Dave and Taylor gave an interview before the bands pay-per-view.
Leslie Fram: Backstage at the Tabernacle, in Atlanta GA, with the Foo Fighters. Big show tonight, pay-per-view.
Dave Grohl: (whistles)
LF: First pay-per-view ever for the Foo Fighters.
DG: Thatís absolutely true.
Taylor Hawkins: Everybodyís doing one now, arenít they?
LF: Whose idea was it?
DG: Our managerís "how could I make some money? Yeah! Weíll have a pay-per-view special."
LF: But is it any different than going on and doing, like, Letterman?
DG: Hell yeah, look at all these cameras and things! Well, Letterman and stuff - the thing thatís so nerve-wracking about doing Letterman is that you have four minutes, itís one song, your careerís really riding on this one, man, itís the new single, you gotta do it.
TH: Youíre just like, you donít settle, and like, a song, it seems like, at least with us, is played best when weíre kind of settled in, and donít think about it, you just play the song, and itís smooth, and itís nice. But, like, thereís none of that on Letterman, you know; itís really cold in there!
DG: Amped, youíre amped!
TH: And youíre really nervous, and you go out there..
DG: youíre freaked...
TH: and itís a blur.
DG: Ladies and gentleman, itís a blur, and you do it, and the first whole half of the song youíre shaking, and then finally right as you end, you go 'ahhh.' And then itís done.
TH: And you literally like hold the drumstick like that, Ďcause youíre shaking.
LF: How cold is it in the studio? Iíve heard itís, you know?
DG: Fifty, itís fifty-something degrees.
TH: Yeah, itís real cold.
DG: He keeps it so cold in there. But something like tonight youíll see that we come out, and weíll completely spazz out for the first like eight minutes, because weíre so scared to play.
LF: Do you still get nervous before shows?
DG: Oh my god. Of course.
LF: Do you get more nervous knowing that thereís a television camera in front of you, or playing to a stadium in front of 30,000 people?
LF: I think you just answered the question.
DG: Different vibe, I think.
TH: Nerve-wracking both ways.
DG: Weíre just...all...Taylor doesnít get as nervous anymore. Do you?
DG: I just get so horrified before every show.
TH: I do get pretty nervous though, I do.
DG: Whether itís an acoustic thing, or a rock show, or a TV, or whatever. I get nervous doing interviews.
LF: I just thought it was really cool though, when David Letterman said that the Foo Fighters were his favorite band, and he asked you to come play when he got out of the hospital. When you first heard out about that, I mean, you had to have been excited.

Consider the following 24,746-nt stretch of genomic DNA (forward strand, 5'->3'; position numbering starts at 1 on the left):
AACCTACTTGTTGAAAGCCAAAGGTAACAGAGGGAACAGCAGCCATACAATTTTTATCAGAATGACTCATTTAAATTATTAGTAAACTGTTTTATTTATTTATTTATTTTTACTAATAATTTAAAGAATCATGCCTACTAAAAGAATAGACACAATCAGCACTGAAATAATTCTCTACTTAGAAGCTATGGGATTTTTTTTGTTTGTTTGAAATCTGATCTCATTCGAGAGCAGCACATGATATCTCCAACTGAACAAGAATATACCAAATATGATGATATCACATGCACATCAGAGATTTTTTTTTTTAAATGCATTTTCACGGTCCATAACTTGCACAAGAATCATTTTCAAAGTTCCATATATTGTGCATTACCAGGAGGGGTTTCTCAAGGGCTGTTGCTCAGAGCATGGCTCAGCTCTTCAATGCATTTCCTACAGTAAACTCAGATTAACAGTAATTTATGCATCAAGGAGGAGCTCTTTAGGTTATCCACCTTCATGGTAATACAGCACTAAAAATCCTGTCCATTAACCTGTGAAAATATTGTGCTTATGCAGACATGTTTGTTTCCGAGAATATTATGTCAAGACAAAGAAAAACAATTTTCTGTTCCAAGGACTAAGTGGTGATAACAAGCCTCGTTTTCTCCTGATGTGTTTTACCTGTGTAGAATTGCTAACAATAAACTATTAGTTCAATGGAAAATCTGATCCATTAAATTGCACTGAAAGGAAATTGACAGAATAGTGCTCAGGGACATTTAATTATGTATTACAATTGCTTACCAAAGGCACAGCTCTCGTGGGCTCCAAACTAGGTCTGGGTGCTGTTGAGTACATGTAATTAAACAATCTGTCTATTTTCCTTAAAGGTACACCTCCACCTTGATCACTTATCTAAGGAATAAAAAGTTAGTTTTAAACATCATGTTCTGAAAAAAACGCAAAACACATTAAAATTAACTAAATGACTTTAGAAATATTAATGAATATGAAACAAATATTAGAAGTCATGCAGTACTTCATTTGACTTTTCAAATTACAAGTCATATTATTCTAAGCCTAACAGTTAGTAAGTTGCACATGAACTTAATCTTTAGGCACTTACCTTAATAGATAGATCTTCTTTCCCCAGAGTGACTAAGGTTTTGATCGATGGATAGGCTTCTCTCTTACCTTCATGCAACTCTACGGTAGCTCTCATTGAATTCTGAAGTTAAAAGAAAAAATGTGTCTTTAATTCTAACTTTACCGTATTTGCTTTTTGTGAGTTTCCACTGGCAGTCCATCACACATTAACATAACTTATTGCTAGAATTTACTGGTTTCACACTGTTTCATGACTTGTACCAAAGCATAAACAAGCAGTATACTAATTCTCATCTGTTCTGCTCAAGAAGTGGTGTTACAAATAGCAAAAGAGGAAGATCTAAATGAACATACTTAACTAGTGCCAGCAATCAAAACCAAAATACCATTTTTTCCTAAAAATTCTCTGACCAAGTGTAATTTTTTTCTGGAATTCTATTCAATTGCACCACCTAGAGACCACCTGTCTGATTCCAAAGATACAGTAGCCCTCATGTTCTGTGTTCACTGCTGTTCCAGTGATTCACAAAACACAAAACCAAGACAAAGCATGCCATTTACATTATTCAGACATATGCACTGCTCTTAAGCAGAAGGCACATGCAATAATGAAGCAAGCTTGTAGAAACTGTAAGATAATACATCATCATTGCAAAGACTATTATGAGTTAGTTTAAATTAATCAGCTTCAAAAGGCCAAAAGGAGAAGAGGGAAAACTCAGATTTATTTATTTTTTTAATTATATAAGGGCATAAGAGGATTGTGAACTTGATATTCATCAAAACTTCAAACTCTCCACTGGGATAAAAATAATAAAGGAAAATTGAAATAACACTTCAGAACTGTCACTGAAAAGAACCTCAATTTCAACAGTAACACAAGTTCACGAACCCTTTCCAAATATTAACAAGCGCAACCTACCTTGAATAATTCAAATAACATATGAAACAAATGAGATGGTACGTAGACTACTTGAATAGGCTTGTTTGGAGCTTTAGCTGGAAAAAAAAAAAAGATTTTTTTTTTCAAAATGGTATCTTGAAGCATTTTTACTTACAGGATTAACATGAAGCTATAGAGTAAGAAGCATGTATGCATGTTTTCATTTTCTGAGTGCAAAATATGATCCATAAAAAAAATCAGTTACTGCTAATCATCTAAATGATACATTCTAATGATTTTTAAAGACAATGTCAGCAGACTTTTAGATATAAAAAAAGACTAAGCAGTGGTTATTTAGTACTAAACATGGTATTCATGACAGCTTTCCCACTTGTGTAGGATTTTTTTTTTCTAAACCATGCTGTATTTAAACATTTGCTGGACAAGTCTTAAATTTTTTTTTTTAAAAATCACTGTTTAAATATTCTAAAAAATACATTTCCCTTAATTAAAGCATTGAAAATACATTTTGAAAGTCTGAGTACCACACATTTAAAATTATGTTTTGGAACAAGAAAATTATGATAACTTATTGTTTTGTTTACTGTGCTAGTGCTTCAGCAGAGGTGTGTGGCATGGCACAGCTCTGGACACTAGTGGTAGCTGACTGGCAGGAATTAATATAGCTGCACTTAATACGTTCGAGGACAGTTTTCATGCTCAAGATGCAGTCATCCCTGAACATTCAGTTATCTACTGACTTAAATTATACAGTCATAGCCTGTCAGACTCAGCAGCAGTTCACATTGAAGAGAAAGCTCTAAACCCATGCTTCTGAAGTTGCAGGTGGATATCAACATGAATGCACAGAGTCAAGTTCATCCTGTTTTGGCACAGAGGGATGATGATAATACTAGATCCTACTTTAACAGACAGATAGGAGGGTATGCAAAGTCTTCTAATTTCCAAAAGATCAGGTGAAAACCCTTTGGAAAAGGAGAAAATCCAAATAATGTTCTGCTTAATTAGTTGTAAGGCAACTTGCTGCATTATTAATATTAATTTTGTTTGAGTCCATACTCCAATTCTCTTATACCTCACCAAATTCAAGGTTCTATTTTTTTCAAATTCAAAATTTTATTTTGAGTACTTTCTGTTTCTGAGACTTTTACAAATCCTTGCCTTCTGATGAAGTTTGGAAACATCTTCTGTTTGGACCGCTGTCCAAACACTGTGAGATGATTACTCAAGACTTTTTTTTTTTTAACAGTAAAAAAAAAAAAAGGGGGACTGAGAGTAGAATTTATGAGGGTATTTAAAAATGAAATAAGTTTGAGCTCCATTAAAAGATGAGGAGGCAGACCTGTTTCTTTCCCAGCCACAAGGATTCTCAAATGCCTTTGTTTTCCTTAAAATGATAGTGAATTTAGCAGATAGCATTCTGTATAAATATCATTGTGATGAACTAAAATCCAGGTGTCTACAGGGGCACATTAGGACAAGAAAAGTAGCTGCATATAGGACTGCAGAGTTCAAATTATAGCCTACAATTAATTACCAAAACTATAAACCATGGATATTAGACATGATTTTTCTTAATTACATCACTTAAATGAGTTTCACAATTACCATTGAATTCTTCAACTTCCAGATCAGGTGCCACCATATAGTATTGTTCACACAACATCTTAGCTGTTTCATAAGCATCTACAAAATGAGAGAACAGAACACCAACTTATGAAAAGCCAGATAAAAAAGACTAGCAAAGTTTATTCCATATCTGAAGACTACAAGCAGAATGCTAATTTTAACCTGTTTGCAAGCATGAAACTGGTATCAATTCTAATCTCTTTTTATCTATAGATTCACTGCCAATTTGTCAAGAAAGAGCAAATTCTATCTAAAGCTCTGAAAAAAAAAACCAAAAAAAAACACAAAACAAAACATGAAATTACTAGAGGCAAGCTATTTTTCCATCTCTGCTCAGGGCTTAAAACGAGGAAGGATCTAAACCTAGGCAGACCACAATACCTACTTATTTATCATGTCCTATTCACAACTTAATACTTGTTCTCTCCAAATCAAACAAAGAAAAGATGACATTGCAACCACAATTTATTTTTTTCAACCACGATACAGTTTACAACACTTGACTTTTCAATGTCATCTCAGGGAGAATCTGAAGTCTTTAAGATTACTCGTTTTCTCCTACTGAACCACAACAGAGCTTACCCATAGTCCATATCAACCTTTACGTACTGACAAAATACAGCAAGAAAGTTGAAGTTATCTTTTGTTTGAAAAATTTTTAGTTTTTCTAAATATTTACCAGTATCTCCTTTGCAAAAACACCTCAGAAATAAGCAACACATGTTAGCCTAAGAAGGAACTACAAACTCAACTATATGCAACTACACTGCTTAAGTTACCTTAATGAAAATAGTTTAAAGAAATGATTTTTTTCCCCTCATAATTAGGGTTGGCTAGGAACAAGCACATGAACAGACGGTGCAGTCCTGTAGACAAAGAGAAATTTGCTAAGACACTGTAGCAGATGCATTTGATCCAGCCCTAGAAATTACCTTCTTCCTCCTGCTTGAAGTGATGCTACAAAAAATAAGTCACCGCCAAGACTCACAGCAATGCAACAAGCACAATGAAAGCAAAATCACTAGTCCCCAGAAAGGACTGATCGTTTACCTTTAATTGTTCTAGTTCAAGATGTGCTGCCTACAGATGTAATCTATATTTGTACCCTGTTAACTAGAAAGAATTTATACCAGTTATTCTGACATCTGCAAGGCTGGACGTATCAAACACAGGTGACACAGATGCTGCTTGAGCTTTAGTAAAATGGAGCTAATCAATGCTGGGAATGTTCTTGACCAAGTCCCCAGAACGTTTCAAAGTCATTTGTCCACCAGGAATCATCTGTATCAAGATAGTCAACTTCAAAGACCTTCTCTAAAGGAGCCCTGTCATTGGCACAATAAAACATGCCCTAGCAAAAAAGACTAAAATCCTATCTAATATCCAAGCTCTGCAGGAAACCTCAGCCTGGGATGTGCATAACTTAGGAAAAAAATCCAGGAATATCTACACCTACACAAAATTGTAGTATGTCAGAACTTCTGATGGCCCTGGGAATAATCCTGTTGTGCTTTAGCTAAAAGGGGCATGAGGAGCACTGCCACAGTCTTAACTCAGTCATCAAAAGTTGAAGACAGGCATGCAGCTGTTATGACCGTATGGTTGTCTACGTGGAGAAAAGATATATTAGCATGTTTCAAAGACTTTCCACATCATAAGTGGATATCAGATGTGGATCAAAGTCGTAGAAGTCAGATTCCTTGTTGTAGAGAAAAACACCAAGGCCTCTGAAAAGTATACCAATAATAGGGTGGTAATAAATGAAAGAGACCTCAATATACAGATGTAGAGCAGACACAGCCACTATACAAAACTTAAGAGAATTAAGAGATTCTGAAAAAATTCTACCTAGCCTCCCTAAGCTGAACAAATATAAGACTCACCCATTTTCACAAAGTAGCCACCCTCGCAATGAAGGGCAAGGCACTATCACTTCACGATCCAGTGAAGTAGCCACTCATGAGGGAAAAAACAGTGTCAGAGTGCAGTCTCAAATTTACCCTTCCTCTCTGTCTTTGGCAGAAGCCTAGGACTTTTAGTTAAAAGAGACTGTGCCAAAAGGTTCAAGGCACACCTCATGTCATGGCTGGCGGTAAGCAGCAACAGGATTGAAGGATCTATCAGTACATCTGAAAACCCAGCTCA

DG: Yeah, that was pretty flattering. Iíd never heard of anything as big as that, for our band. That was a big deal. You know. So. But I mean, the guy had just had his chest torn apart, so we figured we felt kind of obligated to go.
LF: Did you send him a get-well card or anything?
DG: Cigars. Just tons of cigars.
LF: (laughs) When he was in the hospital. So the television experience aside, you make great videos.
DG: Thank you.
LF: The videos are hysterical, theyíre innovative, in the last two, is there a theme going on? One was, you know, in an airplane, youíre up in space now.
DG: I think that probably the biggest theme that runs through our videos is that weíre always all the characters. Whether itís the 'Monkey Wrench' video where weíre playing to ourselves, or the Mentos parody where weíre everybody in the commercial, or the 'Everlong' thing, weíre all two or three different people.
TH: I think that the theme for the videos, at least from this album, has come from the lyrics.
TH: Where he didnít have a theme probably, or maybe you did, but just naturally everything lent itself to flying, and to taking off.
LF: When did you come up with the concept for the latest video? Are you sitting around in the bus, coming up with the concepts for the videos?
DG: For the 'Next Year' video, we had a treatment sent to us by a director, and usually when you get video treatments theyíre written, and this one he had just edited a bunch of space footage to the song. And so we just got videotape. And we kind of put in the videotape, and it was done, really. All we had to do was insert our faces into the thing, we thought, 'wow, this is great!' So we spent a bizillion dollars putting ourselves into about 20 seconds of the video. (laughs)
LF: And I crack up every time I see 'Learn to Fly', because youíre all playing all the different characters. How long did it take to do that, because you had to play different
characters in 'Learn to Fly'?
TH: Three days.
DG: Three days. Three long-assed days.
LF: Is that really grueling? How many hours a day?
TH: That was, that was the most grueling..
DG: That was the most grueling because I didnít have time to really sit within any one character, you know, I was just constantly going from the gay guy to the little girl to the fat person to the flight attendant, so, you know, I really had to find myself after we were finished with that, because Iíd been lost in so many people. (odd snorting noise)
LF: And I had a Tenacious D fan want me to ask you about Tenacious D, and your relationship with them.
TH: Tenacious D.
DG: Well Tenacious D are the greatest band in the world. Not many people know that. But, uh, [theyíre] from Los Angeles, they claim that Black Sabbath, Led Zeppelin, and I think it was AC/DC got together, and had a two-headed love child - that is Tenacious D, and they had an HBO special, and theyíre making a movie, but theyíre also making a record. Because as hilarious as they are, theyíre really talented.
TH: Oh yeah, they can really sing good songs.
DG: Really talented. Amazing voices.
LF: They are talented. So maybe in the future, a Tenacious D/Foo Fighters tour?
DG: Weíre trying to work that out.
TH: Well they played with us in LA, and they went down really well, too, didnít they?
DG: They won over great.
TH: They played 'Kielbasa'.
DG: Which is a story about Jack Blackís, uh, dipstick!
TH: And they played 'Sex Supreme' the double-team cream dream.
DG: And 'The Road.' Which is a hit.
TH: 'The Road' is...you can say it..